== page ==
Since its inception, Arte Sana has placed an emphasis on promoting training in Spanish on sexual violence issues, and has trained or presented in Spanish to 3,568 advocates and promotoras (community health workers). In 2013, Arte Sana posted a survey regarding Spanish language training on SurveyMonkey and received 160 responses from advocates across the nation. Then in January 2014, Arte Sana posted a similar survey regarding training topics in Spanish, but this time focusing on domestic violence. Though less survey respondents than with the SA survey, the 66 responses nonetheless shed light on similar training needs.  The following lists were compiled with data retrieved from 226 surveys submitted by Latin@ advocates across the nation.

Resources for Bilingual Advocates!

 

Bilingual SAAM Toolkit 2nd edition

In 2003, Arte Sana (art heals) shared the first national Bilingual SAAM E-toolkit. We now offer this second edition for promoting the active participation of Spanish-speaking communities in SAAM/SAAPM activities across this nation and beyond.  This toolkit was created specifically for bilingual advocates and includes information in both English and Spanish, but does not provide a direct mirror translation. The Spanish language content is meant to enhance outreach tools already available to those who work in sexual assault direct services or prevention.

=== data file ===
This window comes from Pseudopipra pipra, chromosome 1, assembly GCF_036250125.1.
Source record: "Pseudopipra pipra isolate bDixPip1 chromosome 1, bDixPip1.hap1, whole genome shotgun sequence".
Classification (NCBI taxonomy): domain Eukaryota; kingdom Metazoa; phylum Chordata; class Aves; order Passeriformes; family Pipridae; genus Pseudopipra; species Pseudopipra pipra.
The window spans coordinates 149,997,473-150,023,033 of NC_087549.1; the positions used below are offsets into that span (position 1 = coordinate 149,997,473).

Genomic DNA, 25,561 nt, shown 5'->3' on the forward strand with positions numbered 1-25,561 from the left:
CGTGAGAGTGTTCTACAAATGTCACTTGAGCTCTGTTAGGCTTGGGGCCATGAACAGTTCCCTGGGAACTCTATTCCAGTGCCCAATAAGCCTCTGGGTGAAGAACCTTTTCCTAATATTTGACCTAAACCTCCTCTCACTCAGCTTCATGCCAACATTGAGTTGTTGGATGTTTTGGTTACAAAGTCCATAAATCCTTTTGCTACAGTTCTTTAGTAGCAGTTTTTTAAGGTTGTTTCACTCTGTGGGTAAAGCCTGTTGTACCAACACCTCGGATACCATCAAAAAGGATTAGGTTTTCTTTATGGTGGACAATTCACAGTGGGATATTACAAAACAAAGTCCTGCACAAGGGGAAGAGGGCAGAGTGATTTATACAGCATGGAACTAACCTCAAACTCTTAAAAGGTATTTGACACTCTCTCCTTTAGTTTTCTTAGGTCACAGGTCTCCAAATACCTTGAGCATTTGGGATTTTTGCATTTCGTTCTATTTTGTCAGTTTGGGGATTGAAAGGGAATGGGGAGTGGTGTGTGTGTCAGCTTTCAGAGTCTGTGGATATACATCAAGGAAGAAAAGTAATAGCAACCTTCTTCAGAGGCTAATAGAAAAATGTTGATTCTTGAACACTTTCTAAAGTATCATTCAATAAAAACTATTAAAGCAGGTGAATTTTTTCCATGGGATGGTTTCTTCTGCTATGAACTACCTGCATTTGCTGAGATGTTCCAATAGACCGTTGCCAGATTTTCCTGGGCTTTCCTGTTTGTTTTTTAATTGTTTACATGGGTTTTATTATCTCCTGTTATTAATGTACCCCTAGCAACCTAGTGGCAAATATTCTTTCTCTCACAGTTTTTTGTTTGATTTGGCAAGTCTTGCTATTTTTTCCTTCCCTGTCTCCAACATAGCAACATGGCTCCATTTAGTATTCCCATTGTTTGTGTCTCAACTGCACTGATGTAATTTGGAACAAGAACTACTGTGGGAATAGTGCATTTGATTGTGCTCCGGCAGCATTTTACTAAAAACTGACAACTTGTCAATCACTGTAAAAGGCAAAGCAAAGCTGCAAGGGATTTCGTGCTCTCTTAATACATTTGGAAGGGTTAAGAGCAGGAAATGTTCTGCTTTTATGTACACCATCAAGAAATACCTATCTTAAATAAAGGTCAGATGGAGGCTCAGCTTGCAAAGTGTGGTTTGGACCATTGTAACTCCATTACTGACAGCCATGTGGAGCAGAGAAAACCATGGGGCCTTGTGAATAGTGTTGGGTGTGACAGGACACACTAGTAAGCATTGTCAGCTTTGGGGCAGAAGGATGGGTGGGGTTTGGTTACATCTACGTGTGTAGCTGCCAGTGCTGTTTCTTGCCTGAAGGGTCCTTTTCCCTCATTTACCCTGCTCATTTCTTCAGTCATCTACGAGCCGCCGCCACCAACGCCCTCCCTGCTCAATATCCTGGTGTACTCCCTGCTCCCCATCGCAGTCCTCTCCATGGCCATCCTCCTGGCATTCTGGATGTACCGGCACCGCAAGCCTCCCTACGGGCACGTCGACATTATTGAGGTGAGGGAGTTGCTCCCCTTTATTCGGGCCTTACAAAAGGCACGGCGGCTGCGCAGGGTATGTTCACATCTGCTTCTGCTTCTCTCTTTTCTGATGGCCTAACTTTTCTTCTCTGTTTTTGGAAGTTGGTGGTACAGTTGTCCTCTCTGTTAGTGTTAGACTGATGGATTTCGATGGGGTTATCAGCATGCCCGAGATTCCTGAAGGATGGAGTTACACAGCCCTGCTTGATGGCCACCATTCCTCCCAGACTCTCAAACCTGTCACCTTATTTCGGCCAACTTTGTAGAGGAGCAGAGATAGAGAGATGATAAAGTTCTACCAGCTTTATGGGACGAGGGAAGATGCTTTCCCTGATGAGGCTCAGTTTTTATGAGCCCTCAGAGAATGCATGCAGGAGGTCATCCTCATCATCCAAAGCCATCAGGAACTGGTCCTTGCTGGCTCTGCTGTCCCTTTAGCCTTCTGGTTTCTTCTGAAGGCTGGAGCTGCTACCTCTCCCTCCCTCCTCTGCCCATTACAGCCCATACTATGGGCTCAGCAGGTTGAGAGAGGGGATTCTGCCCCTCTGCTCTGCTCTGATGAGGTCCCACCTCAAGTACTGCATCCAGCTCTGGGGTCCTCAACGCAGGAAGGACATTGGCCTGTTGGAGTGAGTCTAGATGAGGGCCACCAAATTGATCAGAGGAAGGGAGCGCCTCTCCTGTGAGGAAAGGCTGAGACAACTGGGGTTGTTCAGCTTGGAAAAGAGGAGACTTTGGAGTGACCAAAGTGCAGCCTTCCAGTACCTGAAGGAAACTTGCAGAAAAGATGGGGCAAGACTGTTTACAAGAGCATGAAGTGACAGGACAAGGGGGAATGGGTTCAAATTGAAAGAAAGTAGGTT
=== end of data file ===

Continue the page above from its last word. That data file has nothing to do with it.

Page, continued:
* Latin@s and Sexual Violence / Latin@s y la violencia sexual

* La cultura de violación y puntos para platicar 

* Latin@ Cultural Norms In Coalition Building: Operational Behaviors/Actions 

* ¿Se habla español? The language of 'ayuda'

* Why consider bilingual social networking?

* The power of las canciones

* Building Community and Raising Awareness with Día de los Muertos        

* Cómo apoyar un ser querido

 

To order your Bilingual SAAM Tookit 2nd Edition go to http://arte-sana.com/products.htm

 

Free Existe Ayuda National Directory web listing service from Arte Sana:

Often agency web listings do not always indicate actual services provided in Spanish. So for over a decade Arte Sana has offered victim assistance agencies the opportunity to have their Spanish language victim services listed in the 'Existe Ayuda (Help Exists) National Directory. Bilingual advocates can add or update agency services here: http://www.arte-sana.com/recursos_form.htm

How Latin@s say "Teal Ribbon" in Spanish SURVEY

 

The answer:

In true representation of our diversity, there are different words in Spanish for the official SAAM teal color, and many different ways to engage our communities. Depending on the Spanish-speaking population 'ribbon' may be 'cinta' or 'listón' and Spanish words for the color teal range from verde turquesa, verde azulado, or cerceta.  As the 'Existe Ayuda Toolkit' Sexual Assault Glossary was developed with input from Latin@ advocates across the nation to determine the best uniform terminology in Spanish for sexual assault victim assistance, we now ask for your input on one of the most basic symbols of SAAM. 

 

If you are a bilingual sexual assault victim advocate or state coalition staff please complete the quick How Latin@s say "Teal Ribbon" in Spanish national survey now so that nuestras voces can provide a collective answer for future SAAM campaigns!
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Join the bilingual conversation on Latin@ victim/survivor advocacy and prevention. Receive digital images and access the latest outreach tools such as the Male Survivor board on Pinterest.